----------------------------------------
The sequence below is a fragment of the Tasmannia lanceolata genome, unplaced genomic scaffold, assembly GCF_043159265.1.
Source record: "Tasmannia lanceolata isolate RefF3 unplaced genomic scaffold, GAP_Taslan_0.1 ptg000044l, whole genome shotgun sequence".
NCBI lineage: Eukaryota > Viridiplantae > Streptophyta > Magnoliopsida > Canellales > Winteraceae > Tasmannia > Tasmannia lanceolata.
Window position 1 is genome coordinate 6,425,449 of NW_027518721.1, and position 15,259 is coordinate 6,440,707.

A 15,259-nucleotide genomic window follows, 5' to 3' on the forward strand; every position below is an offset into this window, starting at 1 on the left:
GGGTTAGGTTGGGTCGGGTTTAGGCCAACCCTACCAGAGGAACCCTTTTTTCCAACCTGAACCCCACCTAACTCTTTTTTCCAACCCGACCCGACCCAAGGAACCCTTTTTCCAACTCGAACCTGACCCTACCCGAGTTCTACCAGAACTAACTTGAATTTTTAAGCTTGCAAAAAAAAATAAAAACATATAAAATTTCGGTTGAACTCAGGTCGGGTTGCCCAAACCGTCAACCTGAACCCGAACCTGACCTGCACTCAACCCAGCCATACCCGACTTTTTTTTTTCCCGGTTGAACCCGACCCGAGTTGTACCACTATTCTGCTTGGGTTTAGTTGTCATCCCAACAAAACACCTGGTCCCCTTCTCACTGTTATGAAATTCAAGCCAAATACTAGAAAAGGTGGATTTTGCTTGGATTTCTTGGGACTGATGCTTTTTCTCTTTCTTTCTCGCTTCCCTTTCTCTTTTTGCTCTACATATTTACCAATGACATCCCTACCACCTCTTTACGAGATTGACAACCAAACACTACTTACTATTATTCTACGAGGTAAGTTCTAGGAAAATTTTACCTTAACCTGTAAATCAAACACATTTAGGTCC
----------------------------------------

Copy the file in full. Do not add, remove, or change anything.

The sequence below is a fragment of the Tasmannia lanceolata genome, unplaced genomic scaffold, assembly GCF_043159265.1.
Source record: "Tasmannia lanceolata isolate RefF3 unplaced genomic scaffold, GAP_Taslan_0.1 ptg000044l, whole genome shotgun sequence".
NCBI lineage: Eukaryota > Viridiplantae > Streptophyta > Magnoliopsida > Canellales > Winteraceae > Tasmannia > Tasmannia lanceolata.
Window position 1 is genome coordinate 6,425,449 of NW_027518721.1, and position 15,259 is coordinate 6,440,707.

A 15,259-nucleotide genomic window follows, 5' to 3' on the forward strand; every position below is an offset into this window, starting at 1 on the left:
GGGTTAGGTTGGGTCGGGTTTAGGCCAACCCTACCAGAGGAACCCTTTTTTCCAACCTGAACCCCACCTAACTCTTTTTTCCAACCCGACCCGACCCAAGGAACCCTTTTTCCAACTCGAACCTGACCCTACCCGAGTTCTACCAGAACTAACTTGAATTTTTAAGCTTGCAAAAAAAAATAAAAACATATAAAATTTCGGTTGAACTCAGGTCGGGTTGCCCAAACCGTCAACCTGAACCCGAACCTGACCTGCACTCAACCCAGCCATACCCGACTTTTTTTTTTCCCGGTTGAACCCGACCCGAGTTGTACCACTATTCTGCTTGGGTTTAGTTGTCATCCCAACAAAACACCTGGTCCCCTTCTCACTGTTATGAAATTCAAGCCAAATACTAGAAAAGGTGGATTTTGCTTGGATTTCTTGGGACTGATGCTTTTTCTCTTTCTTTCTCGCTTCCCTTTCTCTTTTTGCTCTACATATTTACCAATGACATCCCTACCACCTCTTTACGAGATTGACAACCAAACACTACTTACTATTATTCTACGAGGTAAGTTCTAGGAAAATTTTACCTTAACCTGTAAATCAAACACATTTAGGTCC